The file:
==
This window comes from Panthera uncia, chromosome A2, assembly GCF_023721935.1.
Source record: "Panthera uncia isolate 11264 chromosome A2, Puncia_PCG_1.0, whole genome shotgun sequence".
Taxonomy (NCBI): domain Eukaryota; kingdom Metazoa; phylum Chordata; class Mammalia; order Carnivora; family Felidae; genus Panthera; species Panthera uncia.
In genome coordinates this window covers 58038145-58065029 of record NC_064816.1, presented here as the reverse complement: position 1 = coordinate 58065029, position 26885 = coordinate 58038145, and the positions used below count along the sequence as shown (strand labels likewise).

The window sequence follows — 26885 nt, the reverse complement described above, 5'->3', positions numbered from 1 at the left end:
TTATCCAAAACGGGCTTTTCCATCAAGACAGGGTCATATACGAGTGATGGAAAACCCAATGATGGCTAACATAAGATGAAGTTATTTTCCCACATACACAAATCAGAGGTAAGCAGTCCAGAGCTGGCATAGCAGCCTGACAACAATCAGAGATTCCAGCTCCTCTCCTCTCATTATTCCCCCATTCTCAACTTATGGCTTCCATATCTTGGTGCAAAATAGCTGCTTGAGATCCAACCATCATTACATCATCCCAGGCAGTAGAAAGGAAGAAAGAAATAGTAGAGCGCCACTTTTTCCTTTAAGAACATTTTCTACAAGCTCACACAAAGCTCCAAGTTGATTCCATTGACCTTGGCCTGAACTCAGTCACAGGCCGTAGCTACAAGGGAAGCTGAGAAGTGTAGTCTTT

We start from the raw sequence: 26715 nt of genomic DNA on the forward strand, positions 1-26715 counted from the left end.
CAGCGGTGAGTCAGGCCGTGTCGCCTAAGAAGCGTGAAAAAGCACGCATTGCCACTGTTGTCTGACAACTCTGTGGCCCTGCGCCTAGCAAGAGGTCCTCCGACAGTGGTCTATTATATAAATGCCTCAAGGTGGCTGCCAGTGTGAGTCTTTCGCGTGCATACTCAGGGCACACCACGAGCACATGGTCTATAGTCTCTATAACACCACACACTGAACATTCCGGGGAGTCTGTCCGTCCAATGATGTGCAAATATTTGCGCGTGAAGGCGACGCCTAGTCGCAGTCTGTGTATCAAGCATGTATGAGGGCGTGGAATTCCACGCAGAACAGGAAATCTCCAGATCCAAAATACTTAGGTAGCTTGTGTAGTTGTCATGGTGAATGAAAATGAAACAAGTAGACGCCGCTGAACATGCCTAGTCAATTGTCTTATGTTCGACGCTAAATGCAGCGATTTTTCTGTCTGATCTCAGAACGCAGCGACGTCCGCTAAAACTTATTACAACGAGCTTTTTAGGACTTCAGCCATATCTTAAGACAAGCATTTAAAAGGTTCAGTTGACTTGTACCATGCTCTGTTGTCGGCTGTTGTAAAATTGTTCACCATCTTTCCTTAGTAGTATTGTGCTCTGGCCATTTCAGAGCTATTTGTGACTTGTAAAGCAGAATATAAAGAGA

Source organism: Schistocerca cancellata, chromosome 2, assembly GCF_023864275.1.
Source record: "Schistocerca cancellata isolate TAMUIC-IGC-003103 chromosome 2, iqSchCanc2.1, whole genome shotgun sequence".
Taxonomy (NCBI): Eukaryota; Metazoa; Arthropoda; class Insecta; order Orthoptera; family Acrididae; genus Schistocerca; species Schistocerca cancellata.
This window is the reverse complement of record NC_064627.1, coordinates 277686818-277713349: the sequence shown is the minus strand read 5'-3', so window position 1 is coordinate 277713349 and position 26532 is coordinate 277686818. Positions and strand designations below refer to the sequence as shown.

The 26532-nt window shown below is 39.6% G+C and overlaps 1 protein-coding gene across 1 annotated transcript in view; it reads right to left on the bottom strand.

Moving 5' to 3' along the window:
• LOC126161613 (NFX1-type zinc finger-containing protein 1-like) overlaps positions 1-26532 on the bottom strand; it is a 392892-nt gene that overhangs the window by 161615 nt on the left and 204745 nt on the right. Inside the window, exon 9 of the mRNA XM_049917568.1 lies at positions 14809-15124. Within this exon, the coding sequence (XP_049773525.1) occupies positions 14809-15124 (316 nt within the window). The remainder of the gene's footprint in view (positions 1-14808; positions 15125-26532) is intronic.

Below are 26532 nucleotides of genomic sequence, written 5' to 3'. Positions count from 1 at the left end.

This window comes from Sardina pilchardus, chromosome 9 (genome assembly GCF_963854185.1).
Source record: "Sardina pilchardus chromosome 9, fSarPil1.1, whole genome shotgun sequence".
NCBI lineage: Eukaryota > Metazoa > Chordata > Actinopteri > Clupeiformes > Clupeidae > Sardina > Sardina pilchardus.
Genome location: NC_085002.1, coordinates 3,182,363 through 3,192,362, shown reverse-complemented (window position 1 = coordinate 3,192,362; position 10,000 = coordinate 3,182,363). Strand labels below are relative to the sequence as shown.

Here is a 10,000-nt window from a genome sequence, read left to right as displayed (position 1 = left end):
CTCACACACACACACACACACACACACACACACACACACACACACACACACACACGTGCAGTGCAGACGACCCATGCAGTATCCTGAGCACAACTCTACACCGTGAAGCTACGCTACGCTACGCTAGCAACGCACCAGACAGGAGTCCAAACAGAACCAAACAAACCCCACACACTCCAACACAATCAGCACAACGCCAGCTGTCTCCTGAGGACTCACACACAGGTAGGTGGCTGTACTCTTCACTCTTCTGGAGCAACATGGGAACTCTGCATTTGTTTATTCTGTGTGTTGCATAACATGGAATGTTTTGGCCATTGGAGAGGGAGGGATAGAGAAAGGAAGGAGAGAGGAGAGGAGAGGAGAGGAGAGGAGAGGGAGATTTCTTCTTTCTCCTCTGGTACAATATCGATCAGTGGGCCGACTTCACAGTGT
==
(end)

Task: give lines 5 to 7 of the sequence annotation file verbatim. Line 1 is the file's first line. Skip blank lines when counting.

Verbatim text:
The window sequence follows — 26885 nt, the reverse complement described above, 5'->3', positions numbered from 1 at the left end:
TTATCCAAAACGGGCTTTTCCATCAAGACAGGGTCATATACGAGTGATGGAAAACCCAATGATGGCTAACATAAGATGAAGTTATTTTCCCACATACACAAATCAGAGGTAAGCAGTCCAGAGCTGGCATAGCAGCCTGACAACAATCAGAGATTCCAGCTCCTCTCCTCTCATTATTCCCCCATTCTCAACTTATGGCTTCCATATCTTGGTGCAAAATAGCTGCTTGAGATCCAACCATCATTACATCATCCCAGGCAGTAGAAAGGAAGAAAGAAATAGTAGAGCGCCACTTTTTCCTTTAAGAACATTTTCTACAAGCTCACACAAAGCTCCAAGTTGATTCCATTGACCTTGGCCTGAACTCAGTCACAGGCCGTAGCTACAAGGGAAGCTGAGAAGTGTAGTCTTT

We start from the raw sequence: 26715 nt of genomic DNA on the forward strand, positions 1-26715 counted from the left end.